Annick Press came to me with the idea for my book Secrets Underground: North America's Buried Past and I have to admit, I didn’t really understand the concept at first. But then I began my research and I became more and more excited about the stories I uncovered.

Writing a Life — or Two or Three

I’ve written many biographies, ranging from books about a single person to volumes filled with more than 100 short biographies. I love writing them — as I say on my author page on this site, I’m nosy and curious about why people do what they do. And once I find out, I enjoy sharing it with kids and adults.

Biographies are fun. John F. Kennedy said, “All history is gossip,” and almost everyone likes a little gossip! Steven Pinker, in How the Mind Works says, “Gossip is a favorite pastime in all human societies because knowledge is power.” (Will Rogers said, “The only time people dislike gossip is when you gossip about them.”)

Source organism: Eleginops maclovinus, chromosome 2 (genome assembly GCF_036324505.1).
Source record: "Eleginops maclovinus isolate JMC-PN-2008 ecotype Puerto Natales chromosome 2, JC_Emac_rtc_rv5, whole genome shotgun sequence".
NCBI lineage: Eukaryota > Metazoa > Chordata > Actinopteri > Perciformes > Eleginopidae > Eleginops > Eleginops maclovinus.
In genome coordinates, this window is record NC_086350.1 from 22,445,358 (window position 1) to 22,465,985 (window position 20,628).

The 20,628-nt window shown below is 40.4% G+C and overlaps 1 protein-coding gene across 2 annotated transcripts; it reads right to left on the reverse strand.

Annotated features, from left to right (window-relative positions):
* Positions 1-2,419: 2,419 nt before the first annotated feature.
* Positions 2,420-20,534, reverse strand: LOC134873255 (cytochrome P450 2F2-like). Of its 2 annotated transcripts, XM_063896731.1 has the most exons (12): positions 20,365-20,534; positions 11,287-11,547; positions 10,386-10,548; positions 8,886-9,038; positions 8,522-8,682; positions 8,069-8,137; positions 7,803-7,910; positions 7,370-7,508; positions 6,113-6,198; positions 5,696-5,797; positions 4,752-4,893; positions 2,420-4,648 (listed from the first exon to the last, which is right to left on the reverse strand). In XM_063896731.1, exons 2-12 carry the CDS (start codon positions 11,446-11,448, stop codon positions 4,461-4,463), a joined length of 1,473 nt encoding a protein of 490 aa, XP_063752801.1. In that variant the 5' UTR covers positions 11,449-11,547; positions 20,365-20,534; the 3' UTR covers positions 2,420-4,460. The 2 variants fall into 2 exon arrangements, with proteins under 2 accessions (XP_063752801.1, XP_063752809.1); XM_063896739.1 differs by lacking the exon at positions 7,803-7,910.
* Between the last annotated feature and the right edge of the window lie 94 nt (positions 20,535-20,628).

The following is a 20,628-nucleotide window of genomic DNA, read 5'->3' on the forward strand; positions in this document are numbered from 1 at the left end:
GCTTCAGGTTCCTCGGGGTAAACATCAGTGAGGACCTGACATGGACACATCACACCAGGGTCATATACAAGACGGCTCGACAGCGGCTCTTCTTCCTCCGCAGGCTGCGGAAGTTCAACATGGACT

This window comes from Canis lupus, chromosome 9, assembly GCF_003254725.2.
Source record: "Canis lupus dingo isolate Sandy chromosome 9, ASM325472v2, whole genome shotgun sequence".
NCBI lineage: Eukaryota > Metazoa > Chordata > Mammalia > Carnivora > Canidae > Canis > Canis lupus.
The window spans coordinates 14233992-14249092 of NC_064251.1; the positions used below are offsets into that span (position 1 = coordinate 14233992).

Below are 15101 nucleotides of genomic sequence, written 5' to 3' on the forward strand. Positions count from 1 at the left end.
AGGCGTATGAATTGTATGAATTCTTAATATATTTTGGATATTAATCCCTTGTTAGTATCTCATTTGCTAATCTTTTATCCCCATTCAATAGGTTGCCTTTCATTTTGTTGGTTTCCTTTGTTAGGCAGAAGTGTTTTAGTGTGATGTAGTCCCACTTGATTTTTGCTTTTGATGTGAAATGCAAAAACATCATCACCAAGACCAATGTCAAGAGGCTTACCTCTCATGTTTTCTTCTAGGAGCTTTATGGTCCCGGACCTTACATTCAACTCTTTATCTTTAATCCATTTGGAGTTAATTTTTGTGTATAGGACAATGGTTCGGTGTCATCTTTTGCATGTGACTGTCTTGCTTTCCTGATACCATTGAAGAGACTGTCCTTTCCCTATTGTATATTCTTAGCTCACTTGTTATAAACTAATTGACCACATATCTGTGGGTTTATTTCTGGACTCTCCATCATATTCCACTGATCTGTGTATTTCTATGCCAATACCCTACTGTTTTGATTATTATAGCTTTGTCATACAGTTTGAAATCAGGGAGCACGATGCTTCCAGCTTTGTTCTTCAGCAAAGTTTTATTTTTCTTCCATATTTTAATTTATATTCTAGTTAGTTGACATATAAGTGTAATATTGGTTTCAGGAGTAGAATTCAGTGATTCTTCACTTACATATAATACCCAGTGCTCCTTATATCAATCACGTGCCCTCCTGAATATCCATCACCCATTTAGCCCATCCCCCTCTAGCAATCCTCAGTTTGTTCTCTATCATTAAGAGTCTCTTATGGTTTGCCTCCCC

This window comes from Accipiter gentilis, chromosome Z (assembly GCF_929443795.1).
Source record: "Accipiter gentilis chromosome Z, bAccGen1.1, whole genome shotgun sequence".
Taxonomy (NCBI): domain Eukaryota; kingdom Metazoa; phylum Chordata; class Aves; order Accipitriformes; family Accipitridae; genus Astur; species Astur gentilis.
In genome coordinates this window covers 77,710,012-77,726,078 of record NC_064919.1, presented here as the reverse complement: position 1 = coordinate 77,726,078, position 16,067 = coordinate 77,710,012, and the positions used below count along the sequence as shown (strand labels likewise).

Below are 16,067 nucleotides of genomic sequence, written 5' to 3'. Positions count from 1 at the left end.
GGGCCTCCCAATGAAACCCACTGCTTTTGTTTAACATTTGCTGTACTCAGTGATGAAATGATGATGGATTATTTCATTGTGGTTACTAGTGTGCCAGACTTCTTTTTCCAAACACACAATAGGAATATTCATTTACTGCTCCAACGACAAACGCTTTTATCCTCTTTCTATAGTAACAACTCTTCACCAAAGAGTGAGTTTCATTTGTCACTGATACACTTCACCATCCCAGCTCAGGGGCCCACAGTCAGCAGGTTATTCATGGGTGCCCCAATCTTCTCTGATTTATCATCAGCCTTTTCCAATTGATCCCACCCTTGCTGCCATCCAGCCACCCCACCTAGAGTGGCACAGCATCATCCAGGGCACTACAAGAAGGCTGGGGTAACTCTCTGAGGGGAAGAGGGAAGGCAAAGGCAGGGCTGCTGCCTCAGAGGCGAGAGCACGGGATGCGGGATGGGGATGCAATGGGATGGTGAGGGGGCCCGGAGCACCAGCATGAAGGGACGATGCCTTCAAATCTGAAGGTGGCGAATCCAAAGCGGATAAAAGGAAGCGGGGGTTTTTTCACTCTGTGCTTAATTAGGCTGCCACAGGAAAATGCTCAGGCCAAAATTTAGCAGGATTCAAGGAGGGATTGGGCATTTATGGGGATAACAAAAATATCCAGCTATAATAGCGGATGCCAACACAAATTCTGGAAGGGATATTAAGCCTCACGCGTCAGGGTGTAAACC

Creativity II: Sometimes a Cookie is More than a Cookie

I wrote about creativity on December 3, but it’s such a large and important topic, that I want to revisit it.

A painter friend of mine once said that if you’re going to output good creative work, then you need to take in some creative experiences that enrich you. So artists of words, images and more need to take time to figure out what feeds their creativity, then try to provide that nourishment for their brain.

The Wright Way

DECEMBER 17
The Wright Way

Exactly 110 years ago today, the world took flight. It was on this date in 1903 that Wilbur and Orville Wright made the first-ever controlled, powered flight. Think for a moment what it was like for them on a windy North Carolina beach in the middle of December. Yikes!

I’ve written two books about the brothers — The Wright Brothers: A Flying Start and The Wright Brothers — and I loved discovering their life stories and how they felt about their experimenting and great achievement. Here are five of my favourite Wright Facts:

* The Wrights were sometimes discouraged by their lack of progress towards flight. At one point Wilbur even said, “I made the prediction that man would sometimes fly, but that it would not be in our lifetime.”

History and its Ripples